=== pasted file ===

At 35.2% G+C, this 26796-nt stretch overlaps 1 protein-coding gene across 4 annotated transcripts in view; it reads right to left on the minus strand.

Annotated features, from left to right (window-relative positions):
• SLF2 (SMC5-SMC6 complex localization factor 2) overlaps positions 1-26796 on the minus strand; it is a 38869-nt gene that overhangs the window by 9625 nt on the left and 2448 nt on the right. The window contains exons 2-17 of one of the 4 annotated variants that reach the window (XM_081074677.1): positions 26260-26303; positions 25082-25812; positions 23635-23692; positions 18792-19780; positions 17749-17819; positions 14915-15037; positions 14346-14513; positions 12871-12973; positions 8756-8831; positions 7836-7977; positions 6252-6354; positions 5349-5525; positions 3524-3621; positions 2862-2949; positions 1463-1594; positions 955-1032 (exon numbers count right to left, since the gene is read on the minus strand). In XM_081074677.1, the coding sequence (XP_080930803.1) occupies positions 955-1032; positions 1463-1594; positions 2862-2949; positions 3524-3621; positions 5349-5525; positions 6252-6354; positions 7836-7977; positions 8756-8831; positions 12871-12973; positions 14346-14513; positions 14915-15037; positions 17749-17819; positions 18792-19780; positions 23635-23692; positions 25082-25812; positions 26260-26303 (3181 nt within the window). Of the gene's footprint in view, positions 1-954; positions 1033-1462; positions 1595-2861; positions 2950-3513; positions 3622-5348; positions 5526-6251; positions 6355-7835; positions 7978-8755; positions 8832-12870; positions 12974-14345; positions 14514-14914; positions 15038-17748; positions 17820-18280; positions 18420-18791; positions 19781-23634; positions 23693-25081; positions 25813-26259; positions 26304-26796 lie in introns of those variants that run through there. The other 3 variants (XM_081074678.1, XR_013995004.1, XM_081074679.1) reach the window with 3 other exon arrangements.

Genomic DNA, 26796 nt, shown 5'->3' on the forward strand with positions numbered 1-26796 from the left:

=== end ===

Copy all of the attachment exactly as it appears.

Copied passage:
At 35.2% G+C, this 26796-nt stretch overlaps 1 protein-coding gene across 4 annotated transcripts in view; it reads right to left on the minus strand.

Annotated features, from left to right (window-relative positions):
• SLF2 (SMC5-SMC6 complex localization factor 2) overlaps positions 1-26796 on the minus strand; it is a 38869-nt gene that overhangs the window by 9625 nt on the left and 2448 nt on the right. The window contains exons 2-17 of one of the 4 annotated variants that reach the window (XM_081074677.1): positions 26260-26303; positions 25082-25812; positions 23635-23692; positions 18792-19780; positions 17749-17819; positions 14915-15037; positions 14346-14513; positions 12871-12973; positions 8756-8831; positions 7836-7977; positions 6252-6354; positions 5349-5525; positions 3524-3621; positions 2862-2949; positions 1463-1594; positions 955-1032 (exon numbers count right to left, since the gene is read on the minus strand). In XM_081074677.1, the coding sequence (XP_080930803.1) occupies positions 955-1032; positions 1463-1594; positions 2862-2949; positions 3524-3621; positions 5349-5525; positions 6252-6354; positions 7836-7977; positions 8756-8831; positions 12871-12973; positions 14346-14513; positions 14915-15037; positions 17749-17819; positions 18792-19780; positions 23635-23692; positions 25082-25812; positions 26260-26303 (3181 nt within the window). Of the gene's footprint in view, positions 1-954; positions 1033-1462; positions 1595-2861; positions 2950-3513; positions 3622-5348; positions 5526-6251; positions 6355-7835; positions 7978-8755; positions 8832-12870; positions 12974-14345; positions 14514-14914; positions 15038-17748; positions 17820-18280; positions 18420-18791; positions 19781-23634; positions 23693-25081; positions 25813-26259; positions 26304-26796 lie in introns of those variants that run through there. The other 3 variants (XM_081074678.1, XR_013995004.1, XM_081074679.1) reach the window with 3 other exon arrangements.

Genomic DNA, 26796 nt, shown 5'->3' on the forward strand with positions numbered 1-26796 from the left: